How fund managers get alpha?
Alpha(=α), often defined as the active return on an investment, gauges the performance of an investment against a market index and is used as a benchmark. Long-only active equity funds are expected to earn higher alpha against their benchmarks such as equity indexes and so are long-only active bond funds higher than bond indexes.
Equity indexes are, for example, S&P500, FTSE100 and DAX. Bond indexes are Citigroup World Government Bond Index, Barclays Capital US Treasury Index and so on.
While, hedge funds pursue absolute return, they prefer setting their reference indexes to actual benchmarks, using HFRX(Hedge Fund Research Index), Credit Suisse / Tremont LLC index and Eurekahedge for each strategy.
Let’s see how active funds earn excess returns.
For long-only funds, especially equity funds, the source of excess returns are based on stock selection. So, it’s all up to fund managers whether they can pick good stocks that will make excess returns than the benchmarks in the future. In other words, stock-picking skill is literally value-added of the fund or fund manager.
However, now is a hard time for such long-only stock pickers because there are few differences between professional investors and ordinary individual investors when it comes to getting information for investment decisions. Advancement of IT technologies and further disclosure requirement have made professional players compete with amateurs in the same boat.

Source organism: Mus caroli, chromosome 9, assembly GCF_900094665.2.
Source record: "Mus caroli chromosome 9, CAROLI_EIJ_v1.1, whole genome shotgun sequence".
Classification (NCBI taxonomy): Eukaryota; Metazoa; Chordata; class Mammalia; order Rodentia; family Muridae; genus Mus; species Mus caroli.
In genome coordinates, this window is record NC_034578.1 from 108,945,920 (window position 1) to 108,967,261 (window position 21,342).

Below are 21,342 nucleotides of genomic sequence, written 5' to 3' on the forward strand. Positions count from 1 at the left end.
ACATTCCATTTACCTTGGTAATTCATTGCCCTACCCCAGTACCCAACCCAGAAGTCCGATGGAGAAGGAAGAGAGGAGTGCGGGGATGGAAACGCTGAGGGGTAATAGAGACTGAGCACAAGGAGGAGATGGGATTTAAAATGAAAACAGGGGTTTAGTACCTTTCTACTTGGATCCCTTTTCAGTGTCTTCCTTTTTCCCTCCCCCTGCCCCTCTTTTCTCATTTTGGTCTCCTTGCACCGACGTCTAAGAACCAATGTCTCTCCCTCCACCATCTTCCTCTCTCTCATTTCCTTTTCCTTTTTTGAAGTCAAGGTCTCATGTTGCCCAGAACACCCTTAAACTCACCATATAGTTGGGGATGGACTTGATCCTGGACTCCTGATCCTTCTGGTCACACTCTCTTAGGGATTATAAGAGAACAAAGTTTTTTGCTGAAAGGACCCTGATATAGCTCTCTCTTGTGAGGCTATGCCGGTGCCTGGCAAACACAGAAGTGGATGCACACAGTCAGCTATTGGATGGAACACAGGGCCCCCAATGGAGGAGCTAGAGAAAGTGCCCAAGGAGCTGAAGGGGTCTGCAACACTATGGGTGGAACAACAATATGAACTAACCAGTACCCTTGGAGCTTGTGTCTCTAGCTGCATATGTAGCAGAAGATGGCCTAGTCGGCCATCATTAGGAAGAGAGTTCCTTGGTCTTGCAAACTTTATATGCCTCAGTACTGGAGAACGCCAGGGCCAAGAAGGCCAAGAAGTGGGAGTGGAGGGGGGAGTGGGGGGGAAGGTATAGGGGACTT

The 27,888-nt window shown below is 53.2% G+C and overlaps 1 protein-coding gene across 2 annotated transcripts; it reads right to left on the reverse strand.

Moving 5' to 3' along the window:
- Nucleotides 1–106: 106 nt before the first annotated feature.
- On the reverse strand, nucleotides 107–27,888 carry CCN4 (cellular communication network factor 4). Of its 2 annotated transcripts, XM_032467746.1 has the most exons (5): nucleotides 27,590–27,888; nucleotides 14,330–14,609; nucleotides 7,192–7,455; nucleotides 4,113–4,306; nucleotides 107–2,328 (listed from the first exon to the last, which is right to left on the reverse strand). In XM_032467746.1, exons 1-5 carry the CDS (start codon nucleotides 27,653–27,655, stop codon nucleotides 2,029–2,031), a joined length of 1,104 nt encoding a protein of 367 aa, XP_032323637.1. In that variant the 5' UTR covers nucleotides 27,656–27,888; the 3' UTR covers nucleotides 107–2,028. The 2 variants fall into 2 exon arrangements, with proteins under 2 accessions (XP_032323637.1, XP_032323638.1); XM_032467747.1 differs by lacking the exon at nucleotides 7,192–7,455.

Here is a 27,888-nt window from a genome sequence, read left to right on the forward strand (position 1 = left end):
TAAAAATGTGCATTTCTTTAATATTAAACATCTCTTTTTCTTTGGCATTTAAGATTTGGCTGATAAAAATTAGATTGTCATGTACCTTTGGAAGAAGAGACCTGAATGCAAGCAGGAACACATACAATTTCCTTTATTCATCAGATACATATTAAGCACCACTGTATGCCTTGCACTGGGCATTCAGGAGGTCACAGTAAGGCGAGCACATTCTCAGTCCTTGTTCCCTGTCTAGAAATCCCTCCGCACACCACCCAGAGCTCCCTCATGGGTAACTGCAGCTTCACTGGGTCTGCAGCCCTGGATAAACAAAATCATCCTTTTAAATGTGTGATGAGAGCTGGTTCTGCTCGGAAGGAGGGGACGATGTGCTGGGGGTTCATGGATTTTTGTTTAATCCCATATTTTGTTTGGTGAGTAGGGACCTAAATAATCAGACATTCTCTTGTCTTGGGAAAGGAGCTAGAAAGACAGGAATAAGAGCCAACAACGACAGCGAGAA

In addition to such evolutions, internal information that only a few executives know is hidden and unobtainable in many cases. We see some corporate scandals revealed suddenly and the stock prices dramatically dropped because, for example, nobody knew about the scandals except the president. Toshiba’s case is atypical; Their financial statements have been made up by three consecutive president for 10 years or so in order to cover up the huge loss which occurred in the nuclear power plant business.
This means that no fund manager can sell the stock before the bad news comes out. Then, they are forced to hold the stock until the price comes back. This is not active but a very passive investment strategy anyway.
Also, technically speaking, the less stocks the portfolio has, the more volatile the portfolio becomes. The more stocks the portfolio has, the closer the performance is to its benchmark. Thus, there is less opportunity to get excess return from the portfolio.
Although there are always excellent fund managers who are highly capable of stock-picking at any time, it is also true that it is very hard for fund managers to find out the potential of the companies they invest in. Like or not, we are facing low-growth economies now.
Besides, because of its higher ratio between management fee percentage and yields, bond funds are getting harder and harder to obtain excess returns.